Submitted Date 07/01/2020

It was a rainy day in Boulder, Colorado. My boyfriend and I were scrambling, sweatshirt hoods up, to get inside before we were completely drenched. The rain in Colorado can come out of nowhere and disappear without a moment's notice. While the weather may not always be lovely in town, the food always is. Boulder has some of the best eating of any city I know. The wonderful establishment we ducked into that day was a taco place. Not the kind of taco place where you order by number and get a side of rice and beans, but a fancy haute cuisine affair with organic ingredients and handmade tortillas.

Since I don't eat meat, I'm sometimes faced with few menu options. I can't count how many times I've had a portobello sandwich or "grilled veggies" for lack of another meatless choice. As a result, I've developed an adventurous palette that is always hungry for new and different foods. I even get pickles on my pizza (it's good)! It's amazing how limited our American flavors are, compared to places like India, Morocco, and Mexico. The variety of edible spices, fruits, and vegetables around the world is astounding, if only we had better access to them. I just don't get how steak and potatoes can satisfy anyone on a nightly basis.

When I unfolded the menu in the Boulder taco restaurant, however, I was ecstatic to discover a selection as daring as my tastebuds. Foods I'd never even heard of before were described with words like, "caramelized," "drizzled," and "infused." Our good-natured server was patient enough to answer my many questions and soon I sat awaiting the results of my selections.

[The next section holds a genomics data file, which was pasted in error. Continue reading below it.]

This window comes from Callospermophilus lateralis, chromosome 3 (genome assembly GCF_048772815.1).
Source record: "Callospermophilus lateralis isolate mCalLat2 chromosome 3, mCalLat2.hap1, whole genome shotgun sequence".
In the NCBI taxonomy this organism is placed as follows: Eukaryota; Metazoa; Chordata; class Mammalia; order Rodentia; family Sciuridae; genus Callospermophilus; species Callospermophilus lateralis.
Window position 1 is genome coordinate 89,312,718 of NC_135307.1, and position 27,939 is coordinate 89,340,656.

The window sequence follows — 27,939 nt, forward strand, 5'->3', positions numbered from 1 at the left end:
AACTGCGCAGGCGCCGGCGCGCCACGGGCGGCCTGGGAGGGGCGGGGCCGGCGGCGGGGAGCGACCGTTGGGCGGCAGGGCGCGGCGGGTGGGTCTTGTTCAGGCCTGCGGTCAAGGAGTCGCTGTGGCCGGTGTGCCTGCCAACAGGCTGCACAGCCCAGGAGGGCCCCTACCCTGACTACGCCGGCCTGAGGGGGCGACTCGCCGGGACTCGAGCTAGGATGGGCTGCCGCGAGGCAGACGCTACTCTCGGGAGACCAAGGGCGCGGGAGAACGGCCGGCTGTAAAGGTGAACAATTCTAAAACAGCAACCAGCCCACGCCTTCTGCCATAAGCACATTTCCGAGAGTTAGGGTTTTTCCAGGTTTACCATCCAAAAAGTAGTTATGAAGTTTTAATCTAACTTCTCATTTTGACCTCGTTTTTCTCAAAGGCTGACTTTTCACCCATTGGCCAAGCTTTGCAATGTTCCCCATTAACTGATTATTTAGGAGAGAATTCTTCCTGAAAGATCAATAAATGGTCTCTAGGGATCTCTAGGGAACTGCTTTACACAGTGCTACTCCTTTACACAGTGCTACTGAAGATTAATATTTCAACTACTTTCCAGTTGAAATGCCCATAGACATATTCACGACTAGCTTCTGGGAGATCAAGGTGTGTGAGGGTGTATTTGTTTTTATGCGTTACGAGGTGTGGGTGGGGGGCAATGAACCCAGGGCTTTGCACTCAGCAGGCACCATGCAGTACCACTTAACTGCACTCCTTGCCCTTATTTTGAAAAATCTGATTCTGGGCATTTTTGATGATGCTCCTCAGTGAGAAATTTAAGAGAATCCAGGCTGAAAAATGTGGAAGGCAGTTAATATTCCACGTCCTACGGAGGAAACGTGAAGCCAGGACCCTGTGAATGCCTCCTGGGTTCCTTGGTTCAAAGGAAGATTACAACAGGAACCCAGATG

Flash forward a few years to a college in Athens, Georgia. I'm sitting in a small classroom surrounded by my academic peers, most of whom I have at least a decade on. The boyfriend who could afford to take me out for fancy tacos is long gone. Today, our professor has promised a lecture on smut and I'm excited. But, it wasn't the salacious subject you might expect. The class wasn't a literature class, nor one about sociology. It wasn't even an anatomy course. It was my first mycology class and it changed my life.

As our professor started her slideshow, she explained that smuts are types of fungi that infect plants, especially grain crops. The spores of the fungus Ustilago maydis settle on the bud of a corn plant (or any above-ground part) and infect it by getting into the corn cells. Eventually, the fungus causes the corn kernels to develop tumors. Instead of juicy little yellow kernels, ready to pop, they become mutants, bulging purplish growths that used to ruin entire crops of maize. Then, when the fungus is ready to release new spores, it turns the tumors black and dusty. In fact, the word "smut" is German, meaning "dirty" like soot.

I say "used to ruin" not because the corn disease has been eradicated, but because farmers in Mexico discovered that they could eat this smut. Not only was it edible, but it was quite delicious. And so, rather than disposing of their plants, they harvested the mutated kernels and sold them as a delicacy. This delicacy is called huitlacoche and it's been eaten south of the border for ages. Despite how it looks and sounds, the flavor is inoffensive, like a cross between sweet corn and a mushroom. Cooked up right, huitlacoche is mouthwatering.

It's hard to find fresh huitlacoche unless you happen to get lucky. The corn smut isn't something farmers tend to intentionally cultivate, it's just a miracle of nature. So, you have to know the right people at the right time. It's like some sort of illicit substance you find behind dark curtains that say "18 or older past this point." You need to know a guy who knows a guy. Or, you can get it in the can. The canned stuff is truly unappetizing straight out of the can. I blended some up with onions and cream to make a great dip once. Despite its odd purplish-black color, it was very good.

But once, years ago, I had a taco filled with fresh huitlacoche and it was the best taco I ever had.

If you want to learn more about huitlacoche, check out episode 10 of my podcast, Fungi Town, and watch the video of me making huitlacoche dip in the videos section of the website at http://www.fungitown.org.


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